newsIsrael at War

Trucks of goods cross from Sinai into Hamas-ruled Gaza

Israel had imposed a siege on the enclave following Hamas's Oct. 7 cross-border massacre of 1,400 people.

U.N. vehicles and empty trucks wait for the arrival of aid on the Gaza side of the Rafah border crossing with Egypt, Oct. 21, 2023. Photo by Atia Mohammed/Flash90.
U.N. vehicles and empty trucks wait for the arrival of aid on the Gaza side of the Rafah border crossing with Egypt, Oct. 21, 2023. Photo by Atia Mohammed/Flash90.

At least 20 trucks carrying goods crossed into the Gaza Strip via Egypt on Saturday for the first time since Hamas’s invasion of southern Israel that killed 1,400 people and resulted in over 200 others taken captive.

“The opening of this essential supply route was the result of days of exhaustive U.S. diplomatic engagement in the region and an understanding President [Joe] Biden reached with Israeli Prime Minister Benjamin Netanyahu and Egyptian President Abdel Fattah al-Sisi,” said U.S. Secretary of State Antony Blinken in a statement Saturday.

“We urge all parties to keep the Rafah crossing open to enable the continued movement of aid that is imperative to the welfare of the people of Gaza. We have been clear: Hamas must not interfere with the provision of this life-saving assistance. Palestinian civilians are not responsible for Hamas’s horrific terrorism, and they should not be made to suffer for its depraved acts,” added the statement.

More than 200 trucks carrying some 3,000 tons of products have amassed at the crossing after being held up for days.

Israel had imposed a siege on Gaza following Hamas’s Oct. 7 cross-border massacre but changed tack due to pressure from the United States and other countries.

“I am confident that this delivery will be the start of a sustainable effort to provide essential supplies,” said U.N. humanitarian chief Martin Griffiths. “This first convoy must not be the last.”

The trucks are not searched for weapons and other contraband.

Foreign nationals also headed towards the Rafah crossing on Saturday in anticipation of leaving the Palestinian enclave.

“If the border is opened, we do not know how long it will remain open for foreign citizens to depart Gaza,” the U.S. embassy in Jerusalem said in an advisory notice.

The embassy warned of a “potentially chaotic and disorderly environment on both sides of the crossing,” adding that American citizens should assess the situation before attempting to reach the Sinai Peninsula.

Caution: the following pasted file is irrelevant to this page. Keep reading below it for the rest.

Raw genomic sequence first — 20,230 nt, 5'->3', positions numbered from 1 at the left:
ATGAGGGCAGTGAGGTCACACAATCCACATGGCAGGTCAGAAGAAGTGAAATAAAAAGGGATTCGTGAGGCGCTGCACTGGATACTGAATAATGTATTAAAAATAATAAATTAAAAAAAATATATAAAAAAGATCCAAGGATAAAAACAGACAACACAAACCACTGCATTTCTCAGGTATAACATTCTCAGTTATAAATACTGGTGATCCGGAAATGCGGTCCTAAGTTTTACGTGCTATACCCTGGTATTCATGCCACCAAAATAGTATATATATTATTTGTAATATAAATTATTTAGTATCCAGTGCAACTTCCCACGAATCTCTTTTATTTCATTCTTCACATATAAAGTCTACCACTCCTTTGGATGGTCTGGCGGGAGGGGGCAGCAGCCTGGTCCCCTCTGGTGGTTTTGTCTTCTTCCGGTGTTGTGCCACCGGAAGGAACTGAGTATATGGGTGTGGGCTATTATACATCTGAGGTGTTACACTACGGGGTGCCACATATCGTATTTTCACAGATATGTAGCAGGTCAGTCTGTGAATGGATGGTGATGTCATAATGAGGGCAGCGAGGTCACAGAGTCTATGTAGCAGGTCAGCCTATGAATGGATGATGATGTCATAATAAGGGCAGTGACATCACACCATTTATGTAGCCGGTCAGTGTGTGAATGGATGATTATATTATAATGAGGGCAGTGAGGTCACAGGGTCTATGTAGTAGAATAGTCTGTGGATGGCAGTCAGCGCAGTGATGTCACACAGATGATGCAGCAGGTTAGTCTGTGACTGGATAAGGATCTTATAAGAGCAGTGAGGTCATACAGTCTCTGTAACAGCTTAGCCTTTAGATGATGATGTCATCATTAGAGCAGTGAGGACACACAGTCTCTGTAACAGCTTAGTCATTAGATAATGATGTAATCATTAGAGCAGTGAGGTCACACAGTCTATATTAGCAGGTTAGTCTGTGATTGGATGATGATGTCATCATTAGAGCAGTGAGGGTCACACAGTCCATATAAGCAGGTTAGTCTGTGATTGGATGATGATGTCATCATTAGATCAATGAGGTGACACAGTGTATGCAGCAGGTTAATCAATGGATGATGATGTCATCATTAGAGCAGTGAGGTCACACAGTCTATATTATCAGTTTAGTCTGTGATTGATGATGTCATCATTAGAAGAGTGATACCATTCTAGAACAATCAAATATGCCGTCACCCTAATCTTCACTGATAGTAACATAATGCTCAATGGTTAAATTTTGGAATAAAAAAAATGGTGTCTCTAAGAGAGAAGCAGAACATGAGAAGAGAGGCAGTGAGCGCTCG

IDF Spokesman Rear Adm. Daniel Hagari said on Saturday that food, water and medical supplies would be permitted into Gaza, but that “fuel will not enter.”

He added that the military would “continue strikes on Hamas strongholds in northern Gaza.”

According to the IDF, some 700,000 Palestinians out of an estimated 1.1 million residents of northern Gaza have heeded calls to evacuate south.

“As of now, I can tell you that there is no humanitarian crisis in Gaza. There are hardships in moving people within days to the south of the Gaza Strip, but the population is getting along,” an unnamed Israeli official told local media on Saturday.

Also on Saturday, Egypt hosted a global summit to discuss the war between Israel and Palestinian terror groups in Gaza.

The meeting held in Egypt’s New Administrative Capital, located east of Cairo, was attended by the leaders of Qatar, the United Arab Emirates and the Palestinian Authority.

The prime ministers of Italy, Spain, Greece and Canada, as well as the top diplomats from Germany, France, the United Kingdom and Japan were slated to attend.

The Israel Air Force is striking Hamas terror assets in the Gaza Strip “at a rate not seen in decades,” IDF spokesman Hagari said on Friday.

He added that the strikes were preparing the way for an expected ground assault to destroy Hamas’s capabilities.

The military conducted strikes against numerous terrorist assets in Gaza overnight Friday, including command centers and other Hamas infrastructure.

The IDF also struck several anti-tank missile launch sites and sniper positions.

On Friday night, Hamas released two hostages, a mother and daughter, who are dual Israeli and American citizens, for what the Palestinian terrorist organization referred to as “humanitarian reasons.”

Prime Minister Netanyahu’s office released a statement noting that “Judith Tai Raanan and her daughter Natalie Shoshana Raanan were released by the terrorist organization Hamas.” The two were kidnapped on Oct. 7 when they were staying as guests in Kibbutz Nahal Oz.

Hebrew-language media, citing Israeli officials, reported that Hamas released the pair without any quid pro quo from Jerusalem.

“The continued holding of hostages is a war crime,” said an Israel-based group advocating on behalf of the families of captives. “We call on world leaders and the international community to exert their full power in order to act for the release of all the hostages and missing.”

The IDF said on Saturday it has informed 210 families that their loved ones had been kidnapped and taken to Gaza. Among the captives are some 20 to 30 children and 10 to 20 people over the age of 60. The hostages include citizens of eight or nine countries in addition to Israel.

Families of the captives have expressed anger at Netanyahu’s approval of aid deliveries of water, food and medicine to Gaza through Egypt.

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